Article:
Archive for May, 2005

MT tools taxonomy

Wednesday, May 25th, 2005

There has been some discussion where I work about what kinds of tools are good for supporting multi-threaded programming. There are lots of different kinds of tools and features that can help. My natural tendency is to try to create categories and taxonomies when I get a bunch if different-but-related ideas. So here is my attempt to give an overview of how a development tools chain can support threads from beginning to end.


MT Tools Taxonomy

For the sake of contemplation, you can divide software development tools into two categories. Some tools are used to create your program, and other tools operate on your program after it’s been created.

The primary tools in the first category are compilers and linkers. Also included are pre-processors (auto-parallelisers, etc.), static checkers (lint), etc. These tools don’t get to see the program in action. They don’t depend on the dataset or runtime environment of the program. They must assume that all possible code paths through the code are important and relevant. These are “compile-time” tools.

The primary tools in the second category are debuggers and performance tools. Also included are dynamic checkers (for synchronization, memory allocation, code coverage (like tcov), etc.). These tools observe the program in action. But they are only as good as the dataset you feed into your running application. (If your program is interactive, then the dataset is the pre-canned or user-performed set of actions that exercise your program when it runs under the tool.) These tools have the advantage and disadvantage that they can focus on frequently executed paths, and ignore code paths that are not executed in practice. These are “runtime” tools.

Because of the recent popularity of multi-core chips, tools to help create and maintain threaded applications are more important than ever. There are three aspects to this, decomposition (how to break your task into multiple threads) and implementing proper synchronization. There are few tools to help programmers effectively decompose their application into threads. Most people focus on trying to get the synchronization right, and most threading tools are created to help this kind of task.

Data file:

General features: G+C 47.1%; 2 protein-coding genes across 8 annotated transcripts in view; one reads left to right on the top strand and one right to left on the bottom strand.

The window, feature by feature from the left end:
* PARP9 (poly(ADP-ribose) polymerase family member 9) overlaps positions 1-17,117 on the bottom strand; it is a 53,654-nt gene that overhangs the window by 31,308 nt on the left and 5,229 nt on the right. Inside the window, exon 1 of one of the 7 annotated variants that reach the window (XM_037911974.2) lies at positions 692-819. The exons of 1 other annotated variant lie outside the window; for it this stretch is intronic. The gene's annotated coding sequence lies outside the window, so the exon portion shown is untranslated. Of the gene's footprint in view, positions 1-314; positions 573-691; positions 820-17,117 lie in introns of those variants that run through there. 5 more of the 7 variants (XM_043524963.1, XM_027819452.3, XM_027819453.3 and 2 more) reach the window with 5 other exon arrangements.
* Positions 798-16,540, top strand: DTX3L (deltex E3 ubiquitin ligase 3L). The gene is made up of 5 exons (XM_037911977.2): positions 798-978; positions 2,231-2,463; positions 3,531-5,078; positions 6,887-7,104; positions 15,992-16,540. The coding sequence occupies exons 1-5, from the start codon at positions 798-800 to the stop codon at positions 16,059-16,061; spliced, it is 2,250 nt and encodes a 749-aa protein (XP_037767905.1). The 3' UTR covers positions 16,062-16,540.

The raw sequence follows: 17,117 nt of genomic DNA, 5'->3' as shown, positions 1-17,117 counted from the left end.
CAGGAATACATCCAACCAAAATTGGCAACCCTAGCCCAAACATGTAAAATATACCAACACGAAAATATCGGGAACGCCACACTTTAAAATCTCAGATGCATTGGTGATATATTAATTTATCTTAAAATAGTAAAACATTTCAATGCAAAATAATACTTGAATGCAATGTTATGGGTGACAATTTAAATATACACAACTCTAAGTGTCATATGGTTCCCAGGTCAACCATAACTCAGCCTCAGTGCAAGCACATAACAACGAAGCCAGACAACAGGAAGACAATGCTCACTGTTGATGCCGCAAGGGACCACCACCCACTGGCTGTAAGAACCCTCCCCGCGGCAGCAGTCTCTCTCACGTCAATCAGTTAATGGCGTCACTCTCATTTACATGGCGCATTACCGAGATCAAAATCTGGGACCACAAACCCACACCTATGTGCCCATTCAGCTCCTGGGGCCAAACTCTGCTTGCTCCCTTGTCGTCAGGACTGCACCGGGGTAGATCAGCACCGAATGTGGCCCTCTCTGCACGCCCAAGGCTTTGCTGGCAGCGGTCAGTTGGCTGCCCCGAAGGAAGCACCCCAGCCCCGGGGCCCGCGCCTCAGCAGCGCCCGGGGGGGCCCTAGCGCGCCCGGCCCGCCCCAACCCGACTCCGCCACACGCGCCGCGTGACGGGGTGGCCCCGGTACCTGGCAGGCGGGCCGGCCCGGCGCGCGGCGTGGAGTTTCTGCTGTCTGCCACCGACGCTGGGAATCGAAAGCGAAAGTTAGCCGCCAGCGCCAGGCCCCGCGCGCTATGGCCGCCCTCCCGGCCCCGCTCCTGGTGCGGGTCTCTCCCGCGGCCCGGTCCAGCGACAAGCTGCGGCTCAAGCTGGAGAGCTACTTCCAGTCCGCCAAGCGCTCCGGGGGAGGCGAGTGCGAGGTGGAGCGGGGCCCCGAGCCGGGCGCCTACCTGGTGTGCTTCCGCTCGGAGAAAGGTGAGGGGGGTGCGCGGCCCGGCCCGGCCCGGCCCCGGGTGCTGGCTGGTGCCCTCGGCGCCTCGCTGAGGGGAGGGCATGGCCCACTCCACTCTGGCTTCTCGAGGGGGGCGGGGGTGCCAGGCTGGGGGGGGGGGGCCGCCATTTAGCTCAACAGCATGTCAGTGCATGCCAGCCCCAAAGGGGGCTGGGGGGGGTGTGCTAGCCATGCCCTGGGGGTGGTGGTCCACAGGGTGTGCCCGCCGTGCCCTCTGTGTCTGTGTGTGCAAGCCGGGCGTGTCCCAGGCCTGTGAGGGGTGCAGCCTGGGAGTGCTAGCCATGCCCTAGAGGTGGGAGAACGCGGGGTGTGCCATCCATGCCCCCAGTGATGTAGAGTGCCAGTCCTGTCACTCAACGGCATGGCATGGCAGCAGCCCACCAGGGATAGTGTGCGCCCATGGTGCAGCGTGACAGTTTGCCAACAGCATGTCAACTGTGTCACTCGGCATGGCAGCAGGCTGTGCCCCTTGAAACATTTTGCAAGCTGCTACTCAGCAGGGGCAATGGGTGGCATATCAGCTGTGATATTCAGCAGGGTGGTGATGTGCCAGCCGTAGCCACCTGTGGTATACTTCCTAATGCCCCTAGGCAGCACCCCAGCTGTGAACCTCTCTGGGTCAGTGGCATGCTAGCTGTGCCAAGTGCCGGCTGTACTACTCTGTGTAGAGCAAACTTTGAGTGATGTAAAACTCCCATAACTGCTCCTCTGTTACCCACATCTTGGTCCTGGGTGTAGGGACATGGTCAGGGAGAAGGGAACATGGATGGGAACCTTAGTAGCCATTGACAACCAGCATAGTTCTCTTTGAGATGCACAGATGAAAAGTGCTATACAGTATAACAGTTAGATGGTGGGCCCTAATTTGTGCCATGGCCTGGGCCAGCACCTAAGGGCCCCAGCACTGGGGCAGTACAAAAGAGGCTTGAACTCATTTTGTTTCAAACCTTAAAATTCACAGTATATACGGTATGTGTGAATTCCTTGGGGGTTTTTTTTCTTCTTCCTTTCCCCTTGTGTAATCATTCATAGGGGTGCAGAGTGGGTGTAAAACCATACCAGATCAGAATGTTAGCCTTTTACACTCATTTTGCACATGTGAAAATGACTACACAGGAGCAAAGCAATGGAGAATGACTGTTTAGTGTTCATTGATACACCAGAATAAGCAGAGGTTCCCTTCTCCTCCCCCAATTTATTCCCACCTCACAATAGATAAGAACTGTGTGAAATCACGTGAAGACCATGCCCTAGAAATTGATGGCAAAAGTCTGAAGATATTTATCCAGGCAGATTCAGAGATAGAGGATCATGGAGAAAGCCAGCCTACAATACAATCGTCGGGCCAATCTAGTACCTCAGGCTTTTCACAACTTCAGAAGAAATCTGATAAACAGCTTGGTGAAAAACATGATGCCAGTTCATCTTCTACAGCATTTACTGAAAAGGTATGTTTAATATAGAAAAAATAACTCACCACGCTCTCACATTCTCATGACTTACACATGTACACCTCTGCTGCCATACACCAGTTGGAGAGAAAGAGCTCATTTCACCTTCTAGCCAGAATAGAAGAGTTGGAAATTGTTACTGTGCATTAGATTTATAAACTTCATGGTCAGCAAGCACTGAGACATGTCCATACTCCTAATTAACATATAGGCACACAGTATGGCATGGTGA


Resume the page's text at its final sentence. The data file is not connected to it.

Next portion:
Compile-time tools

Compile-time tools focus on correct code generation, and they can help the user implement correct synchronization in a variety of ways. Directives can be inserted by the user to help them explain to the tool chain how they intend the synchronization to work. Such directives can be implemented as pragmas or language extensions.

Assertion-style directives can be used by the compiler or an external tool to verify synchronization operations. For example, (assuming a structure type named ST) the user could declare that “lock ST.lk protects variable ST.data”. As with lint, the user will probably need ways to suppress specific warnings. Such suppression directives serve as red flags when it comes time to debug problems. This style of directive is better implemented a pragma instead of a language extension. It will be assumed that the presence or absence of these directives doesn’t affect program correctness.

Implementation-style directives can support higher level synchronization operations in the compiler. For example, “always protect variable ST.data with lock ST.lk”. The compiler would make sure to generate lock and unlock primitives to protect all accesses to the structure member named data. This kind of directive would be better implemented as a language extension, because it’s primary purpose is to drastically affect program correctness.

An example of what I mean by Implementation-style directives is the “synchronized” keyword in Java. This keyword supports a rich set of synchronization styles in Java.

Another example of Implementation-style directives is the OpenMP system. The primary purpose of the OpenMP directives is to specify the way work is broken down into chunks, which makes it different than the other tools I’m talking about here (which focus on synchronization implementation and checking).

Implementation-style directives will allow the compiler to optimize your code more effectively. Memory operations that don’t need to be synchronized can be moved outside of critical regions, and critical regions can be merged, split, and moved around much more effectively when the compiler knows exactly what semantics need to be preserved.